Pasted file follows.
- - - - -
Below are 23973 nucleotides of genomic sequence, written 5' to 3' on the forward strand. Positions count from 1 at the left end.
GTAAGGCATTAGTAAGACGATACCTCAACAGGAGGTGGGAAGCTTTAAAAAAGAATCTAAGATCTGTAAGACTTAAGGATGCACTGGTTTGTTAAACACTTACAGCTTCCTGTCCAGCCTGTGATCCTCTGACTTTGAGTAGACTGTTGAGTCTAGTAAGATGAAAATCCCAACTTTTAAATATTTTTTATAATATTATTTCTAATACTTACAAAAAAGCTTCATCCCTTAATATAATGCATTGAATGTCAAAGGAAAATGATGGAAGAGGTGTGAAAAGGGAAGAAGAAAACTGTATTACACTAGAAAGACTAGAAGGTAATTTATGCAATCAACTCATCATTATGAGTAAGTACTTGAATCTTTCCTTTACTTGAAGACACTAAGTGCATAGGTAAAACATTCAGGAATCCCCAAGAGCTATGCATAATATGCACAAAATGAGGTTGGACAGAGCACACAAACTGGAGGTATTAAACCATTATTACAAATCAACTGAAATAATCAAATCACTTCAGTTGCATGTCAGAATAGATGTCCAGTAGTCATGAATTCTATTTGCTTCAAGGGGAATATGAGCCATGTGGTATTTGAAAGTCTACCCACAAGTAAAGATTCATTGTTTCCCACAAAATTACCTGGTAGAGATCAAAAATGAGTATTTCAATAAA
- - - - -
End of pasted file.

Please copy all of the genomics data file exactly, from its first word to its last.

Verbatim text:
Below are 23973 nucleotides of genomic sequence, written 5' to 3' on the forward strand. Positions count from 1 at the left end.
GTAAGGCATTAGTAAGACGATACCTCAACAGGAGGTGGGAAGCTTTAAAAAAGAATCTAAGATCTGTAAGACTTAAGGATGCACTGGTTTGTTAAACACTTACAGCTTCCTGTCCAGCCTGTGATCCTCTGACTTTGAGTAGACTGTTGAGTCTAGTAAGATGAAAATCCCAACTTTTAAATATTTTTTATAATATTATTTCTAATACTTACAAAAAAGCTTCATCCCTTAATATAATGCATTGAATGTCAAAGGAAAATGATGGAAGAGGTGTGAAAAGGGAAGAAGAAAACTGTATTACACTAGAAAGACTAGAAGGTAATTTATGCAATCAACTCATCATTATGAGTAAGTACTTGAATCTTTCCTTTACTTGAAGACACTAAGTGCATAGGTAAAACATTCAGGAATCCCCAAGAGCTATGCATAATATGCACAAAATGAGGTTGGACAGAGCACACAAACTGGAGGTATTAAACCATTATTACAAATCAACTGAAATAATCAAATCACTTCAGTTGCATGTCAGAATAGATGTCCAGTAGTCATGAATTCTATTTGCTTCAAGGGGAATATGAGCCATGTGGTATTTGAAAGTCTACCCACAAGTAAAGATTCATTGTTTCCCACAAAATTACCTGGTAGAGATCAAAAATGAGTATTTCAATAAA